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Last Updated: Wednesday, 18 July 2007, 11:57 GMT 12:57 UK
Divers find lake's 'lost village'
Bowood House lake
Legend says a church spire can be seen when the water is low
A team of divers who set out to solve the mystery of the drowned village of Bowood in Wiltshire has found the remains of buildings under a lake.

The lake at Bowood House was created 250 years ago by 'Capability' Brown when legend has it a village was sacrificed to make way for the design.

Diver Jon Dodsworth, 28, said old maps showed a community called Manning's Hill where the lake now stands.

The team discovered stone walls and the remains of two cottages under the lake.

A document entitled Wiltshire Community History mentions Manning's Hill as one of several communities which existed near Bowood in the 18th Century.

It continues: "The entrance to the park at Manning's Hill was drowned by the lake."

There's always been rumours about a drowned village - you hear about the church spire being seen in the summer when the water is low
Jon Dodsworth

Previous attempts to find the village included a dive by Bowood owner Lord Lansdowne, the 9th Marquis of Lansdowne, who donned his scuba gear 20 years ago. His attempt was unsuccessful.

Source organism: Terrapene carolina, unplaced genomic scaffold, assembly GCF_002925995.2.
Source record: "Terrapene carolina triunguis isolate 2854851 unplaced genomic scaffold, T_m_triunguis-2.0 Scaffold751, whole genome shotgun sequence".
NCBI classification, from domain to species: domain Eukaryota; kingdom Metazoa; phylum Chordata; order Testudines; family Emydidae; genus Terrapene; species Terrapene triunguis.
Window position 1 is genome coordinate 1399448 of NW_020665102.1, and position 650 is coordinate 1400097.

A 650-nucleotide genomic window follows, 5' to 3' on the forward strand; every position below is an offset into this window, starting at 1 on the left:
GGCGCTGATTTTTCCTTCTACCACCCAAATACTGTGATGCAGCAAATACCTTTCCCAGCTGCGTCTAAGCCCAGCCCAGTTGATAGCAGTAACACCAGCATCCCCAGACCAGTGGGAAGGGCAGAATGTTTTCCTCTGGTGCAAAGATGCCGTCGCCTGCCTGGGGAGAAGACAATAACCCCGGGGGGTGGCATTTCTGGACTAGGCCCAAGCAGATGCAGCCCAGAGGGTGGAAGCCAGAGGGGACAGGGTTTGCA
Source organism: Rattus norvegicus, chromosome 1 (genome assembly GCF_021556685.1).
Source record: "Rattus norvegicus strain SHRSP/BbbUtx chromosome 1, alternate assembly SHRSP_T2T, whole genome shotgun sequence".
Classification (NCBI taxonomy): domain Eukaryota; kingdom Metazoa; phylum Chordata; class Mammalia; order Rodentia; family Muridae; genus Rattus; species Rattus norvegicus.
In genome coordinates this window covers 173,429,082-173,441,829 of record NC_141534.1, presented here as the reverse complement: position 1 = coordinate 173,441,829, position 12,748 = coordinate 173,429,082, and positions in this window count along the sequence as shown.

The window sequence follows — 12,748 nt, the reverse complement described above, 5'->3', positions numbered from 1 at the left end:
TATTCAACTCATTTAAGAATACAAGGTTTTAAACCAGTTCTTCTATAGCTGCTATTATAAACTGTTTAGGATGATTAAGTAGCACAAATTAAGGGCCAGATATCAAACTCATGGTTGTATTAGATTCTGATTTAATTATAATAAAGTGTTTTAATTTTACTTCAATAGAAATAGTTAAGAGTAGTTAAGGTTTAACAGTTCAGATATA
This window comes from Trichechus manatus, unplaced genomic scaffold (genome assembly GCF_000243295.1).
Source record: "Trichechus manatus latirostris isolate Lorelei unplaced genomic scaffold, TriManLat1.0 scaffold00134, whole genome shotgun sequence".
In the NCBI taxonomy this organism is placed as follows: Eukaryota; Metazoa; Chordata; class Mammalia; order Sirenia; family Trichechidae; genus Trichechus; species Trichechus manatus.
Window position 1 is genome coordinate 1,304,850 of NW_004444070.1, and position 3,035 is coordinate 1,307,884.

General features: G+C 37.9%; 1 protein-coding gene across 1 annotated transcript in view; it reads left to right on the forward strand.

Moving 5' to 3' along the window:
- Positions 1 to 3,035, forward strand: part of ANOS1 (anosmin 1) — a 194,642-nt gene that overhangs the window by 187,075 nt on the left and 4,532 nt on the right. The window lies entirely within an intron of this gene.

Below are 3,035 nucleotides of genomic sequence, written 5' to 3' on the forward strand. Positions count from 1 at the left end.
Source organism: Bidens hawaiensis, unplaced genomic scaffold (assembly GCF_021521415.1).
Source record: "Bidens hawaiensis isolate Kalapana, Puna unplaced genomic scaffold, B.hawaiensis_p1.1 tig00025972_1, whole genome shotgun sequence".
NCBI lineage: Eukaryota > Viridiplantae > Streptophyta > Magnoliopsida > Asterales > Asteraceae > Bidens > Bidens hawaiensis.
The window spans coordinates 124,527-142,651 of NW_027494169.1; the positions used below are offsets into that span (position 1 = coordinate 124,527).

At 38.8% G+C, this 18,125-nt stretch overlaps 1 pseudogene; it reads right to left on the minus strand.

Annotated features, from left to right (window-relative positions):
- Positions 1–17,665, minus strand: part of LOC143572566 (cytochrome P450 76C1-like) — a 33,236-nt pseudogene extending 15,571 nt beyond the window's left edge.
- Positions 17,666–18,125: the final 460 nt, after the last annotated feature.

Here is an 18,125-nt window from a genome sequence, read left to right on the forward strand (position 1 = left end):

After the recent find, he said: "I am thrilled that they appear to have found something in the Bowood lake and I congratulate them."

Mr Dodsworth, leader of the Calne Sub-Aqua Club, said: "There's always been rumours about a drowned village at Bowood - you hear about the church spire being seen in the summer when the water is low, although I've never spoken to anyone who has actually seen it.

"We pulled up stone with paint on it, and dry stone walls. It was localised rubble."

Dramatic centrepiece

Bowood House was built on the site of a hunting lodge in 1725 and has been the home of the Lansdowne family since 1754.

The first Marquis of Lansdowne, Prime Minister in 1782 and 1783, commissioned Brown to transform its 2,000 acres of gardens and wilderness into landscaped parklands during the 1760s.

It became one of Brown's finest works and the 45-acre lake - which he created from a pond after flooding a valley - was its dramatic centrepiece.

Mr Dodsworth said the use of sonar equipment during the three one-hour dives was crucial to the team's success, but that the group has no excavation equipment to investigate further.


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